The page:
In Competition No. 2889 you were invited to submit an extract from an imaginary novel written from the perspective of a female chauvinist author.
There are man-haters everywhere, it seems, from children’s telly to high culture. Charges of sexism have been levelled against the creators of the Daddy Pig character in Peppa Pig. Daddy is portrayed as a hopeless bumbling idiot while Mummy Pig is the embodiment of good sense. And Harold Bloom argues that there is ‘a strong element’ of misandry in Shakespeare (whereas misogyny, he says, is hard to find). Commendations to Sergio Michael Petro and Sandra McGregor. The winners take £30 each; Adrian Fry gets £35.
Looking down at the dead girl, Detective Inspector Malmsey vowed to find her killer, the catch in his voice signifying both his self-importance at the apex of a phallocentric hierarchy and the arousal of his flaccid libido by a woman whose passivity and unreadable blankness rendered her sufficiently undemanding for sentimental objectification. The case would demand total concentration; a diet of vindaloo and whisky, total dereliction of familial responsibilities and the maintenance of a temper shorter than a list of famous female classical composers. Male hegemony excused such eccentricities; even his unironed shirts proved badges of dedication, not cause for disciplinary action. Whether aggressively harrying suspects or hypocritically reprimanding subordinates for misogynistic canteen banter, Malmsey would take complete responsibility for the case, monotasking his way to an insecure conviction, testosterone pumping too hard to permit his glancing into the victim’s diary where the perpetrator’s identity had been astutely anticipated. Typical!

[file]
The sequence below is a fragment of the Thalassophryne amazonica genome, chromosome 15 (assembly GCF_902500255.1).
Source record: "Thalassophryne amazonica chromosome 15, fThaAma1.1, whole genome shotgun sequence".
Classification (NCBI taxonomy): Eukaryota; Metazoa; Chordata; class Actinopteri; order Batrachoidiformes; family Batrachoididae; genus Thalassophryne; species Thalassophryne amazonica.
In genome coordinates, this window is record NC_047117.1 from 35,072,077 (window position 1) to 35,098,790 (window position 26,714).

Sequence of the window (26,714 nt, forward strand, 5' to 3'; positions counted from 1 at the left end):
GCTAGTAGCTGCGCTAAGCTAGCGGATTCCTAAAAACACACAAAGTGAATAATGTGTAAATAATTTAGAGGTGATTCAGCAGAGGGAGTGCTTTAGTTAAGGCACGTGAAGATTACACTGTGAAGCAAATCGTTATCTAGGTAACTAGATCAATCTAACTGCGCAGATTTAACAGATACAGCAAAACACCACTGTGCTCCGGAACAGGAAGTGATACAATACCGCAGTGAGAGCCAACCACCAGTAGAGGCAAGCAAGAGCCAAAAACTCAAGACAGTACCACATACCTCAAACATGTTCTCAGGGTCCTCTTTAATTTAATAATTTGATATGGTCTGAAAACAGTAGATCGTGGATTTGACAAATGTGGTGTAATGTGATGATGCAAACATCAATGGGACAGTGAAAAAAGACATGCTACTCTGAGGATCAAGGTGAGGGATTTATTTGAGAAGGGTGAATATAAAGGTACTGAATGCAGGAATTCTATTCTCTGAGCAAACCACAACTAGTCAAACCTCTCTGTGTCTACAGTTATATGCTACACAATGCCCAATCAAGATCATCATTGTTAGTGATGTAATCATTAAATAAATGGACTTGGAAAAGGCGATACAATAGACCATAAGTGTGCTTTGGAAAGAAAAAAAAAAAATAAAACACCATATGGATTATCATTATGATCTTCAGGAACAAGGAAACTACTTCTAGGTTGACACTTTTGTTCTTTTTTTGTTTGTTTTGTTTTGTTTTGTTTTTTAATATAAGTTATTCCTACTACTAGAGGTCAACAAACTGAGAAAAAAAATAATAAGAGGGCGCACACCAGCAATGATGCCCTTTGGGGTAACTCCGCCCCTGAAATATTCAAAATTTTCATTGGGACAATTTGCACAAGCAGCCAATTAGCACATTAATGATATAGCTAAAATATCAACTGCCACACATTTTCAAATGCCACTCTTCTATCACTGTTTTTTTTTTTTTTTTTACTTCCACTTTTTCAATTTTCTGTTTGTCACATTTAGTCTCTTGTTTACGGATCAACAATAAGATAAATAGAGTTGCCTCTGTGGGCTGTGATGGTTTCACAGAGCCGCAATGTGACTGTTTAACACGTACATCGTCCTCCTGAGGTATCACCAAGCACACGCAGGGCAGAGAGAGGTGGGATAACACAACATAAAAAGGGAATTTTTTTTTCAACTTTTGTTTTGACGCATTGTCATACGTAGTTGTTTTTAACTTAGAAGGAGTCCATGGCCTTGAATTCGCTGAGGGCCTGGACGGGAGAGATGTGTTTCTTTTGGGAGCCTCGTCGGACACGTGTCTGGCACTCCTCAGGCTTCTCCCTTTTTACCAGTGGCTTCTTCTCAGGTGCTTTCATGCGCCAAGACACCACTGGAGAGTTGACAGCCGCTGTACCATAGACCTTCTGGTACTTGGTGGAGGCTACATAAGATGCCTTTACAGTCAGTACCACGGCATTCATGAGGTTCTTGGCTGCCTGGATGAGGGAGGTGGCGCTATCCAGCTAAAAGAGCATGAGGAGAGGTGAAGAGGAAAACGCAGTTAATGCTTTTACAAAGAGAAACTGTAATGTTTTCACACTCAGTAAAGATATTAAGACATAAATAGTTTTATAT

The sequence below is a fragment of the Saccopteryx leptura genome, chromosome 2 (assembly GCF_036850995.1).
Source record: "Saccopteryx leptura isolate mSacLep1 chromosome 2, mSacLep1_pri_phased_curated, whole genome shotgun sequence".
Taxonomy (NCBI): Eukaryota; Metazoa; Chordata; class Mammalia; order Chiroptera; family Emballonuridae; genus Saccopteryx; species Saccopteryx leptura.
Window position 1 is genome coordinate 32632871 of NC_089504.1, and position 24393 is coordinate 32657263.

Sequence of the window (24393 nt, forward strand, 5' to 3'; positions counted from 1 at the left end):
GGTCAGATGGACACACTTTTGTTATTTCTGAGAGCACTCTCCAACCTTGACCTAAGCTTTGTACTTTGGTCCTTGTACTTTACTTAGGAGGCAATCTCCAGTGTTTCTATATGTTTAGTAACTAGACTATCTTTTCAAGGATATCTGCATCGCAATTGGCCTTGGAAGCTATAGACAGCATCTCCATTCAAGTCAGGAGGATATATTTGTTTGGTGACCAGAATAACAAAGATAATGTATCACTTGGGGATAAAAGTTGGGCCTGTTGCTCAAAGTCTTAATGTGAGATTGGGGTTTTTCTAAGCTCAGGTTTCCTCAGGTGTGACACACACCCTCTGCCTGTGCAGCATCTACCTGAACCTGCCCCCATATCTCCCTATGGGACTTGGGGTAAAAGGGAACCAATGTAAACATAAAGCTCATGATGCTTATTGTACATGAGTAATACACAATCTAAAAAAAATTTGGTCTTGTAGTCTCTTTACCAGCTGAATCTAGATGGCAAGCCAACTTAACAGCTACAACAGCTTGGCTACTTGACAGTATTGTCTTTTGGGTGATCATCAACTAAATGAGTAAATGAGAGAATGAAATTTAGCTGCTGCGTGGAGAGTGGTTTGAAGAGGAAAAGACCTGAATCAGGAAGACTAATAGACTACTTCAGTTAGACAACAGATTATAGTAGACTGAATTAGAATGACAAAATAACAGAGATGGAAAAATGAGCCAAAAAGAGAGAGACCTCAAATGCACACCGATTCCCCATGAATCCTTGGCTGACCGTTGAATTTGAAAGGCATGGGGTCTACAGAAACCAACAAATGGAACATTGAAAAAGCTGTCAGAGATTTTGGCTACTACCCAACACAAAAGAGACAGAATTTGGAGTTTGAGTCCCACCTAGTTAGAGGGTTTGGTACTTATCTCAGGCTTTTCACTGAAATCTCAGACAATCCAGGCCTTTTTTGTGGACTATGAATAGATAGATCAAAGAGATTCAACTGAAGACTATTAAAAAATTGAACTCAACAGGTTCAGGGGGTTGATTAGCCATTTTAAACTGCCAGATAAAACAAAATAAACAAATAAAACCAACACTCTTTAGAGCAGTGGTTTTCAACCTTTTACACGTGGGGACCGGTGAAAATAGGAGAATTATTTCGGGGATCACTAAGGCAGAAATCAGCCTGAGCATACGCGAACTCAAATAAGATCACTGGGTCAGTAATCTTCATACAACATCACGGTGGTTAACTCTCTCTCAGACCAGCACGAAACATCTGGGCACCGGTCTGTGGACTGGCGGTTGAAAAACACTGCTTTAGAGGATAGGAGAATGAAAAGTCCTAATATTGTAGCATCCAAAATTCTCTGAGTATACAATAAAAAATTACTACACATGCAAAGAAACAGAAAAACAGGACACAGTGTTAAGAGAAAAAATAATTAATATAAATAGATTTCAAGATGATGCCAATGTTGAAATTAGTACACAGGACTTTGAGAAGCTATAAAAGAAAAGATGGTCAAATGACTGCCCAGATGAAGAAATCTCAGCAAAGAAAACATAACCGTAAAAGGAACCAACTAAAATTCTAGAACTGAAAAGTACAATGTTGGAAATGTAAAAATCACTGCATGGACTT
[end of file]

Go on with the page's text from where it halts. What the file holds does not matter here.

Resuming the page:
The dismayed voice came from behind her: ‘I’ve tried switching it off then on again, but it doesn’t help.’ It meant Roger’s ancient PC was down again.
‘Have you tried running a full scan with credible antivirus software?’ Hillary made god-help-me faces as she answered.